All things being equal, as the temperature falls, the relative humidity rises, reaching 100% at the dew point, at least at substrate level. The dew point temperature is never greater than the ambient temperature, since the relative humidity cannot exceed 100%.

The dew point then, is the saturation temperature for water in air, and the dew point will be dependent on the relative humidity. A high relative humidity implies that the dew point is closer to the current air temperature. Relative humidity of 100% indicates the dew point is equal to the current temperature and that the air is maximally saturated with water. When the moisture content remains constant and temperature increases, relative humidity decreases.

Conformal coatings are thin, polymeric coatings, intended to preserve the condition of a printed circuit board (PCB) under a wide range of operating environments, including high humidity, corrosive gases, dust and other contaminants.

Conformal coatings are often evaluated in high humidity environments, typically 40°C/93% RH, 65°C/ 95% RH or 85°C and 85% RH. Until recently, little attention has been paid to the characteristics of conformal coatings under condensing environments. Table 1 shows the dew point at several conditions, including those of the common evaluation test methods.

NPL-2Aug16-Table 1.jpg

The results in Figure 12 show that the two polyurethane coatings behave in a very similar mode as shown in Figure 10. The nano coating results are not shown here as they also performed similarly to before. However, now the two acrylic results are different, with the single coated acrylic showing a large drop in SIR, indicating that the corners of the tracks are not covered. Supporting this conclusion, the image in Figure 13 shows corrosion at the track edge, and with corrosion products forming across the top of the coating between the anode and cathode. The acrylic-1 results show the SIR dropping to 106Ω from the first condensation event, with the behavior remaining broadly consistent through the following condensation cycles. With the double coated acrylic, the SIR results are not as bad, but SIR values are dropping below 108Ω, and with a trend of decreasing SIR with each condensation cycle. The 1oz copper SIR pattern boards the results in Figure 9 do not show any difference between the single and double coated boards, but with the 3oz copper SIR pattern boards the results do show a clear difference, and furthermore the acrylic coating can be seen to failing in either single or double coated condition. Hence the geometry challenge of the 3oz copper tracks for the acrylic-1 coating has been shown by it failing the condensation test. From above this coating passed the humidity test at 40°C/93%RH, and the same coating with the 1oz copper tracks also passed. Thus the incremental geometry challenge and the fine control of the condensing condition in this experimental arrangement allows detailed and robust characterization of coating performance.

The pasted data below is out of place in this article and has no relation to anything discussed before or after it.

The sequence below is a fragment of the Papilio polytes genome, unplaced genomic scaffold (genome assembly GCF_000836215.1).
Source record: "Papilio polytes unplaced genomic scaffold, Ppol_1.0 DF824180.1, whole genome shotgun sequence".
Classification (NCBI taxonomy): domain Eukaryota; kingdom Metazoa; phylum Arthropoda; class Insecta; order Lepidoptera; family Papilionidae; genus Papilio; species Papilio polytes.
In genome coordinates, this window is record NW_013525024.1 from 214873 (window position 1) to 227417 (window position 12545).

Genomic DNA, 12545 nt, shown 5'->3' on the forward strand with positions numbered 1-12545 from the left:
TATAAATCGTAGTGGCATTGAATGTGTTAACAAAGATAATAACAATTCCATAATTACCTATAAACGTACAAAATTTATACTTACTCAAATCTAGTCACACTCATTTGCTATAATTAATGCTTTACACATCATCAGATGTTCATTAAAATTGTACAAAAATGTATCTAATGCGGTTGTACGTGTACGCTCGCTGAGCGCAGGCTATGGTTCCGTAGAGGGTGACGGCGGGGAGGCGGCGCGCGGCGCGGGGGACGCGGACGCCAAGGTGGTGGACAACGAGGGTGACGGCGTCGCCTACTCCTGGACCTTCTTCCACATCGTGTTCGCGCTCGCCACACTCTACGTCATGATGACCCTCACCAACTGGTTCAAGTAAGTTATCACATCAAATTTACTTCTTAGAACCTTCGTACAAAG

As can be seen, the dewpoint is within a few degrees of the ambient conditions at all of these conditions. At 30°C and 90% RH, a common enough condition in South East Asia, and North East America for example, the dewpoint is only 28°C (i.e., if the substrate is just 2°C cooler than the ambient air, condensation can begin to form).

As condensation proceeds from the formation of droplets and then coalescence to the formation of a continuous water layer, with the surface then saturated, it is essentially the same as if it were submerged in water, although there will not be the same dilution effect of ionic contamination. Conformal coatings are known to protect poorly in such immersion conditions.